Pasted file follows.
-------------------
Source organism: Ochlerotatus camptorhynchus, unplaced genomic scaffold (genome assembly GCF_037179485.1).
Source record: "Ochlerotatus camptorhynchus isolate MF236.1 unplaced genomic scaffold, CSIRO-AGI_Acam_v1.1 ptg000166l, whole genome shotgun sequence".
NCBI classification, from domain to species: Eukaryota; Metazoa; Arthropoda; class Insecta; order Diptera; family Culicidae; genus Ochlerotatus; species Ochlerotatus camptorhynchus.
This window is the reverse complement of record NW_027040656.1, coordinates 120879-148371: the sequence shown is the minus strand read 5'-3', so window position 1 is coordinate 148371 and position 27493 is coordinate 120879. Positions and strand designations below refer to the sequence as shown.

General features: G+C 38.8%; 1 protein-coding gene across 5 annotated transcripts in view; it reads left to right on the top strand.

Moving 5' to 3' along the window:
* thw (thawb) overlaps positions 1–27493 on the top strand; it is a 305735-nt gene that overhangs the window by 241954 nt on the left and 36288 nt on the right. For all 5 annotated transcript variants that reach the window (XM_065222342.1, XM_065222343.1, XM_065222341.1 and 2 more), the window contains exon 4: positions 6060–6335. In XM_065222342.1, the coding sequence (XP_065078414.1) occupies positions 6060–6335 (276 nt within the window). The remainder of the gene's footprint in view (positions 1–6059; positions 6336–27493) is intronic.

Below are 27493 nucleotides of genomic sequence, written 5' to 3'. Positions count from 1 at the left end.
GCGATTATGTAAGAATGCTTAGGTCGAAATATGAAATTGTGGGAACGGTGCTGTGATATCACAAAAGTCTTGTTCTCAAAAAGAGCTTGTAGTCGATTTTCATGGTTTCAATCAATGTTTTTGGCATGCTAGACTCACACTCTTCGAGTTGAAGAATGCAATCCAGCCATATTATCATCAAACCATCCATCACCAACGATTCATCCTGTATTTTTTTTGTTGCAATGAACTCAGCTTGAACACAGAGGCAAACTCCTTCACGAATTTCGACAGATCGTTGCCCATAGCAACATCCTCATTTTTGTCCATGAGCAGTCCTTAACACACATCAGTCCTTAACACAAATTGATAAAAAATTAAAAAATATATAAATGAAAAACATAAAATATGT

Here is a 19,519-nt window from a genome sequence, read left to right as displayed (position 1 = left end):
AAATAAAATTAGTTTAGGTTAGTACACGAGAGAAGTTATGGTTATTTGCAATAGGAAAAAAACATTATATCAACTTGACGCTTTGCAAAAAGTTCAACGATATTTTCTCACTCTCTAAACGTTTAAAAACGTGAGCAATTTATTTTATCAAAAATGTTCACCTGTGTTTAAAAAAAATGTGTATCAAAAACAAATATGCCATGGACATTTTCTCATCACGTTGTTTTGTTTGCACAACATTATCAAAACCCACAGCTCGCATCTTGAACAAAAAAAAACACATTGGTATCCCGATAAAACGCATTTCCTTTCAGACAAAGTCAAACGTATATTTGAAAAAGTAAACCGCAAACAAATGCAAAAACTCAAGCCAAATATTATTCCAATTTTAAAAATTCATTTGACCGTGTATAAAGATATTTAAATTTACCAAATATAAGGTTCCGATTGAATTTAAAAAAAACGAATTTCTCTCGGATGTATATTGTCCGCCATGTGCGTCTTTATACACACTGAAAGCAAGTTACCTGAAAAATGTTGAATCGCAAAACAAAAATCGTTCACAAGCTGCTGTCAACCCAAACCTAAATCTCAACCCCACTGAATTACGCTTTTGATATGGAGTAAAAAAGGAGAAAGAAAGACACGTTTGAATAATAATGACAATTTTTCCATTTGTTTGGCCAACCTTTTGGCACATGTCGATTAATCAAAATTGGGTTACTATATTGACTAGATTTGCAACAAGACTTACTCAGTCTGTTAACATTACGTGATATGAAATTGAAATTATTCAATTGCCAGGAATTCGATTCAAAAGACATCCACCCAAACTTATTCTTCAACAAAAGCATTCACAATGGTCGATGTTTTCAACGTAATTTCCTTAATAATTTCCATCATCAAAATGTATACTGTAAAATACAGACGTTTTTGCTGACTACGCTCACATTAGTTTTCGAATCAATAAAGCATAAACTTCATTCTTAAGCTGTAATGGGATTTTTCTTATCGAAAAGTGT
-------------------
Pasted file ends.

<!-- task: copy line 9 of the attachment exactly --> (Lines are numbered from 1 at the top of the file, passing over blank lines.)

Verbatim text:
GCGATTATGTAAGAATGCTTAGGTCGAAATATGAAATTGTGGGAACGGTGCTGTGATATCACAAAAGTCTTGTTCTCAAAAAGAGCTTGTAGTCGATTTTCATGGTTTCAATCAATGTTTTTGGCATGCTAGACTCACACTCTTCGAGTTGAAGAATGCAATCCAGCCATATTATCATCAAACCATCCATCACCAACGATTCATCCTGTATTTTTTTTGTTGCAATGAACTCAGCTTGAACACAGAGGCAAACTCCTTCACGAATTTCGACAGATCGTTGCCCATAGCAACATCCTCATTTTTGTCCATGAGCAGTCCTTAACACACATCAGTCCTTAACACAAATTGATAAAAAATTAAAAAATATATAAATGAAAAACATAAAATATGT